TCN St. Louis Cardinals 2021 Top Story #9: Three Long-Time Cardinals Depart

photo: Jack Flaherty, Matt Carpenter, Dexter Fowler (USA TODAY Sports)

Matt Carpenter, Carlos Martinez and Dexter Fowler logged a total of 24 years of service with St. Louis. But as 2021 concluded, the three veterans are now former Cardinals. The trio represent a move by the club to shed underperforming/overpaid veterans while making room for younger, cheaper and perhaps better performing in-house alternatives.

Third baseman Carpenter, 36 years of age, and starting pitcher/reliever Martinez, age 30, were homegrown Cardinals, first signing with the organization in 2009 and 2010, respectively. As a free agent, outfielder Fowler moved to St. Louis for the 2017 season after nine years in the majors with the Rockies, Astros and Cubs.

Matt Carpenter

St. Louis had team options on the services of Carpenter and Martinez for 2022, but declined to exercise them, making the pair free agents following the 2021 season. As the current MLB lockout continues, the two have yet to sign for 2022.

Carlos Martinez

Fowler departed for the Angels in trade just before spring training 2021 opened, with the lion’s share of the final year of his financial commitment covered by St. Louis. His contract expired at the end of the season and the 35-year-old is also a free agent.

Dexter Fowler

The switch-hitting Fowler played in 389 games for the Cardinals from 2017-2020. He had a career-best 19 home runs and 67 RBI during the 2019 season, as the club advanced to the National League Championship Series. Fowler clashed at times with former manager Mike Matheny, and as a Cardinal, he performed above league average in only one of four years, with a 122 OPS+ in his initial season with St. Louis. His spotty performance coupled with his five-year, $82 million contract made Fowler a frequent target for unhappy fans. In the Cardinals lineup, Fowler was replaced in right field by top prospect Dylan Carlson.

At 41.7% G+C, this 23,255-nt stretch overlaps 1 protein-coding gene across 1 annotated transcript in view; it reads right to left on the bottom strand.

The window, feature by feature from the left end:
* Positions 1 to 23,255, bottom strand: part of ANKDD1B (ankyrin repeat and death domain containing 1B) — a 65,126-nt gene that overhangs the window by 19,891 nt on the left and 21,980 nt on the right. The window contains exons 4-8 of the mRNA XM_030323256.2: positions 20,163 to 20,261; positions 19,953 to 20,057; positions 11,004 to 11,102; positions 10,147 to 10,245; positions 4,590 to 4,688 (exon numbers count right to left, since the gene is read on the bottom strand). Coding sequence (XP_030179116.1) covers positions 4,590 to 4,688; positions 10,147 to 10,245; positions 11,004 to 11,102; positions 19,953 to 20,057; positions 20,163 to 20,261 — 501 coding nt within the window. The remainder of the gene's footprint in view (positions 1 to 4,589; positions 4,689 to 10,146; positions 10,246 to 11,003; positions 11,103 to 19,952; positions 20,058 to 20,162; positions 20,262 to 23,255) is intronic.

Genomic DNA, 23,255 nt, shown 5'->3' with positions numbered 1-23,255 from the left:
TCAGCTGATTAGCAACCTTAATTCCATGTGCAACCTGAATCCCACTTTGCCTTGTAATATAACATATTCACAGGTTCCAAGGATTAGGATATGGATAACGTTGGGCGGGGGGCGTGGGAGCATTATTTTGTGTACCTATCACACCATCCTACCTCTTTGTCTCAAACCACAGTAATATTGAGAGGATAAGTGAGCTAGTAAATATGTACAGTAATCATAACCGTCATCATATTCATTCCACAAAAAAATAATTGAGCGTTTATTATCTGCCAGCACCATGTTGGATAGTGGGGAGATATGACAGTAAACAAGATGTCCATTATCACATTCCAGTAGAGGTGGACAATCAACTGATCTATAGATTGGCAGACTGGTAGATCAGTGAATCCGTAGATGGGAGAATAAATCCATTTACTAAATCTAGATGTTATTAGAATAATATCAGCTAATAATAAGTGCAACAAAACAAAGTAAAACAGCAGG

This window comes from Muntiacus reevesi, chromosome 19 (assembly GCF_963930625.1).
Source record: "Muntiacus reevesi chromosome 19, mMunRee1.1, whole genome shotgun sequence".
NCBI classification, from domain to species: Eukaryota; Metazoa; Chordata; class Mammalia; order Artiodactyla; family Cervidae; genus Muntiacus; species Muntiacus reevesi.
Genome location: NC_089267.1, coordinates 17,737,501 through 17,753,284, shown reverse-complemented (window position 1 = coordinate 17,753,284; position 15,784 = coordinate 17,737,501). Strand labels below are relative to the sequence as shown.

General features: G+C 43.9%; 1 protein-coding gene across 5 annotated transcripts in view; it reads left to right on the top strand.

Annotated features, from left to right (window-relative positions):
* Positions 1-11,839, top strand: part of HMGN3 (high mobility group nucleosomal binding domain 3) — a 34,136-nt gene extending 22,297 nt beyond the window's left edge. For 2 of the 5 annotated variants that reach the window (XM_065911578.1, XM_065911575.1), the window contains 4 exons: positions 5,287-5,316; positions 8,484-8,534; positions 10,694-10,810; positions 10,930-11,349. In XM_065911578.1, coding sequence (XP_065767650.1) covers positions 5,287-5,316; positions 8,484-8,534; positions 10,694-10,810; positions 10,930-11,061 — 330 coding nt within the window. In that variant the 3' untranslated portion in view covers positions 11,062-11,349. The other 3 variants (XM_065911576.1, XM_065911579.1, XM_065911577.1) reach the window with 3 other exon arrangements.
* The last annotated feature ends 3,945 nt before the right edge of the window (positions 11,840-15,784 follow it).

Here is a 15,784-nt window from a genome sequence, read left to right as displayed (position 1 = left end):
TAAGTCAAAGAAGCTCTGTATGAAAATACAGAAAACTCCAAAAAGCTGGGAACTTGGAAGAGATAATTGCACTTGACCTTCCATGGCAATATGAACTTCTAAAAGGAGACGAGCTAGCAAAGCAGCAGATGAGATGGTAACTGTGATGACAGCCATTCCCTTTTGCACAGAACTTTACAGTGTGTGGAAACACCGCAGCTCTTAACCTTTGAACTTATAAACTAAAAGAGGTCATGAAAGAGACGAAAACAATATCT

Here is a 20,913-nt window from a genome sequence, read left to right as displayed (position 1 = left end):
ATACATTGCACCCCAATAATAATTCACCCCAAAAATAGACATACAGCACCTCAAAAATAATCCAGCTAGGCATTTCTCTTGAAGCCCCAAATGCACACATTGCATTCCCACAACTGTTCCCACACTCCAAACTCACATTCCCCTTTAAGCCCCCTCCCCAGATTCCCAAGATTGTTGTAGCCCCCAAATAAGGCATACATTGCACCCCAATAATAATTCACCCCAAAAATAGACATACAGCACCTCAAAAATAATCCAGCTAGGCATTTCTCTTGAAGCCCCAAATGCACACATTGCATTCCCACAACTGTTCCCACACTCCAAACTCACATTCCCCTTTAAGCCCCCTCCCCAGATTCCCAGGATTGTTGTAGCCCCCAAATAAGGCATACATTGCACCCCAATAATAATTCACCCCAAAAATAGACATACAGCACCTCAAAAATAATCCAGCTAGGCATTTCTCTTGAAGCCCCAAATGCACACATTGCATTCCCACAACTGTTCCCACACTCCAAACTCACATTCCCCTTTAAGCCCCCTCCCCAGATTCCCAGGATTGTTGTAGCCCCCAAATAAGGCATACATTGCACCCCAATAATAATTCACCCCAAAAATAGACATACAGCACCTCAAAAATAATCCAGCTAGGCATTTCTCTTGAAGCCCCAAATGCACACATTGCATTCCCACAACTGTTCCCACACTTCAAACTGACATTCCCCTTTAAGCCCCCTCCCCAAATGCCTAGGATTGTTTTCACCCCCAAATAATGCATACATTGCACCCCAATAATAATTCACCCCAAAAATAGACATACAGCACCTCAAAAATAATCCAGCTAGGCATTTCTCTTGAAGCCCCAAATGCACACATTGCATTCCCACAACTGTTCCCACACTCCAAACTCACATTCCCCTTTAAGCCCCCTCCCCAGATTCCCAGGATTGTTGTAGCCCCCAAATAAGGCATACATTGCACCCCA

As a Cardinal, Martinez logged a record of 62-52 with an ERA of 3.74. The two-time National League All-Star (2015 and 2017) also saved 31 games when injuries pushed him into relief. He will finish his major league career with another team after his Cardinals time was successful but fell consistently short of expectations, marred by inconsistency and erratic behavior off the field. In letting Martinez go, the Cardinals declined their 2022 and 2023 options totaling $35 million that followed his prior five-year, $51 million contract.

Carpenter’s offensive performances from 2011 through 2018 put him in the upper echelon of Cardinals hitters, but a rapid decline the last three seasons led to him becoming a reserve in 2021. He was a three-time All-Star (2013, 2014 and 2016) and earned a Silver Slugger Award in 2013. Carpenter finished in the top 12 in the National League Most Valuable Player Award voting three times, with his best showing fourth in 2013.

In April 2019, as part of a flurry of player extensions being granted across MLB, the Cardinals signed Carpenter to a two-year extension for $39 million, with a team option for 2022. The long term deal, made a year before he would be eligible for free agency, turned out to be a poor decision for the club, a common thread the three former Cardinals share.

PS. In hindsight, I could have also included another underperforming ex-Cardinal in this article. Andrew Miller’s two-year, $25 million contract expired at the conclusion of the 2021 season and the 36-year-old left-handed relief pitcher is another high-priced veteran not expected back in 2022.

Andrew Miller

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